Selling or buying goods from the EU? Rules of origin explained.
From 1 January 2022, if you sell goods to the EU, or buy goods from theEU and bring them into the UK, you will need to be able to prove that they meet the rules of origin in order to use preferential tariffs.
Further information can be found here.
To claim preference (which means to trade with zero tariffs) in the TCA, products must meet their Product Specific Rule of Origin (PSR) outlined in the UK/EU Trade and Continuity agreement (pg.423). A PSR ensures that a product meet Rules of Origin requirements. This is achieved through one of the four most common rules under the agreement: Wholly Obtained, Change in Tariff Heading, Value Added, or Special Processing Rule.
You will need to provide evidence to support a claim for preference, using either a Statement on Origin or ‘Importer’s Knowledge’ that the product originates (which mean it meets its Rule of Origin). You may also need supplier declarations to support a claim for preferential (zero) tariffs on your goods.
Supplier declarations are used to provide evidence of the originating status of goods. They are made out by the business supplying goods or materials that will be incorporated into final goods, that are then exported, to evidence their originating status. In the event of verification by a customs authority, you may need to provide evidence from suppliers (via a supplier declaration) about the origin of your inputs.
Supplier declarations are required by an exporter when determining whether their goods qualify for preference so they can provide a Statement on Origin. Supplier declarations can also be used by an importer as part of the information required to use Importer’s Knowledge to claim preference. Supplier declarations can be verified by customs authorities as part of their checks to ensure goods met the Rules of Origin.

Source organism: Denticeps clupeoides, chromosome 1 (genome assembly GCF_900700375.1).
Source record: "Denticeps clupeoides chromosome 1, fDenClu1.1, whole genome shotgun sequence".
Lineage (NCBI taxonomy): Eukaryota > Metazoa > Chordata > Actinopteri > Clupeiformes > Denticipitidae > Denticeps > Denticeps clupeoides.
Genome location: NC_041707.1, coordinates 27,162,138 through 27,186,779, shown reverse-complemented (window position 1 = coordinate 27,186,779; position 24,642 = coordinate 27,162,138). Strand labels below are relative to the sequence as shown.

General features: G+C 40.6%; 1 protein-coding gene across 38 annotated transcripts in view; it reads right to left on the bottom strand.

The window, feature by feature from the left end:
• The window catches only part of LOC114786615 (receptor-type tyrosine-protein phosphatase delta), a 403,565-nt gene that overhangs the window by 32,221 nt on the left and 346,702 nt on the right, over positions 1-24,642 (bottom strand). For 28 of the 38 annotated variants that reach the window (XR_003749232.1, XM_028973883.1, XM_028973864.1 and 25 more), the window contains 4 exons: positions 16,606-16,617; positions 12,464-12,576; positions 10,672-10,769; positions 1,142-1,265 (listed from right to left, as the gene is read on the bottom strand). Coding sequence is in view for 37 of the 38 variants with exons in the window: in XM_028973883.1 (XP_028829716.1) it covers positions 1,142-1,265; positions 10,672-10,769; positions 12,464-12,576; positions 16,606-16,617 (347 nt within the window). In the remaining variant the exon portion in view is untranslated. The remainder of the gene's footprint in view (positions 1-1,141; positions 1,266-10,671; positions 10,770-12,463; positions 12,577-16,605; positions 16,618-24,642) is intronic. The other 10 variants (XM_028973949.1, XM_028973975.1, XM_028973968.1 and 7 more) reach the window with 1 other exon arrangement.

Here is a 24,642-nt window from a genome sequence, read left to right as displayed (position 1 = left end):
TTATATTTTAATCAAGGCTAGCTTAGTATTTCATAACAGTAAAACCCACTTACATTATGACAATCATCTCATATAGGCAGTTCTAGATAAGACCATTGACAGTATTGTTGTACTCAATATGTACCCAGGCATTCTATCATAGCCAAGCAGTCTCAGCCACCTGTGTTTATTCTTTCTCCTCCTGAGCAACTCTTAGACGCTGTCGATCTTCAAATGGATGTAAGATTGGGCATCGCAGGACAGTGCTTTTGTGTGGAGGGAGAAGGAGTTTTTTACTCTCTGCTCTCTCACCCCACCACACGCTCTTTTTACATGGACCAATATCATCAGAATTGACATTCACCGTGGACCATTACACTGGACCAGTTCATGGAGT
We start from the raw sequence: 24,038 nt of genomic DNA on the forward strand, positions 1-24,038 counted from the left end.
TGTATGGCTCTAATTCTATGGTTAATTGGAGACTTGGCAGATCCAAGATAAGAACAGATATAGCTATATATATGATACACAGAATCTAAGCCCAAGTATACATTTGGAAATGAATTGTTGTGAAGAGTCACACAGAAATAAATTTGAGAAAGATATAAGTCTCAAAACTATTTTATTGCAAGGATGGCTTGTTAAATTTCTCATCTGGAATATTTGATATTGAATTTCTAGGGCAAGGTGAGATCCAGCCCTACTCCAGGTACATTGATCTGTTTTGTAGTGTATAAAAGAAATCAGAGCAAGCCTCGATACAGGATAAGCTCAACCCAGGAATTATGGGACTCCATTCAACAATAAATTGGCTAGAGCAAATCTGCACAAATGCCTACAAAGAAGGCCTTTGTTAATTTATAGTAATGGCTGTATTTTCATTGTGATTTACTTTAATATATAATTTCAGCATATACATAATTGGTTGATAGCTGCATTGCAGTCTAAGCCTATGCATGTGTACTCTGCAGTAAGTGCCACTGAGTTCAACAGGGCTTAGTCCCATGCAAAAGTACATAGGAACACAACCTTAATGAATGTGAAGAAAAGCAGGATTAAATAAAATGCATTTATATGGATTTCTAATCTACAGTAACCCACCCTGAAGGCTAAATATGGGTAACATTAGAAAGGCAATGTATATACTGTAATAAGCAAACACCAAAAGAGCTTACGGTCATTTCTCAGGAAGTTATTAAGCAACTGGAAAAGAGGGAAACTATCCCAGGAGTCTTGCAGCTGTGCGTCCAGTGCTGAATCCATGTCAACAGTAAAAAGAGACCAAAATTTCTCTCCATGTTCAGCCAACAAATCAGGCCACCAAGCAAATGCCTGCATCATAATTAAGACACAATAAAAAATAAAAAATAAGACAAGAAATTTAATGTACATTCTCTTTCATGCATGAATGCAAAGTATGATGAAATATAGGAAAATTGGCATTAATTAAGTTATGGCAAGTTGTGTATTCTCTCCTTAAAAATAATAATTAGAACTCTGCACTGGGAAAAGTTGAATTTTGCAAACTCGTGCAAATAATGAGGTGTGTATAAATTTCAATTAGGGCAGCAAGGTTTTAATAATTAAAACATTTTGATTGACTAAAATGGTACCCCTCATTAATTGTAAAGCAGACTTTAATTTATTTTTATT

They can also be issued to accompany non-originating materials or goods exported from the UK to evidence any production that has taken place in the UK. Even though the goods are non-originating, the EU importer may count the UK production of these goods towards meeting the Rule of Origin for a final product. This is based on the TCA provisions allowing full bilateral cumulation. The same can be applied to materials or goods imported from the EU.
There are occasions where manufacturing on its own is not enough to meet the Product Specific Rule of Origin, and supplier declarations are needed.
There are certain circumstances where a supplier declaration will not be needed, for example when:
The exporter will source the supplier declaration from the business directly supplying them. However, that supplier may need to source information from further down the supply chain to prove the origin of their goods or inputs.
General Proof of Origin FAQ
If the importer makes a claim for preference using Importers Knowledge, the exporter does not need to provide a statement on origin, but they may need to provide supporting documents/evidence to the importer which demonstrate the originating status of the good. This would be supporting documents or records which should cover:
No. This is a permanent feature of the TCA and as such will continue to be a route to prove origin.
The statement on origin must be provided on an invoice, a delivery note or any other commercial document (excluding a bill of lading), describing the originating product in sufficient detail to enable its identification. The statement on origin must take the form of the text found in Annex ORIG-4 of the UK-EU TCA.
For supplier declarations, there is an option to complete a long-term supplier declaration (LTSD). This would be completed on the basis that you would receive the same consignment over a long period of time that would have the same originating status.
By Department for International Trade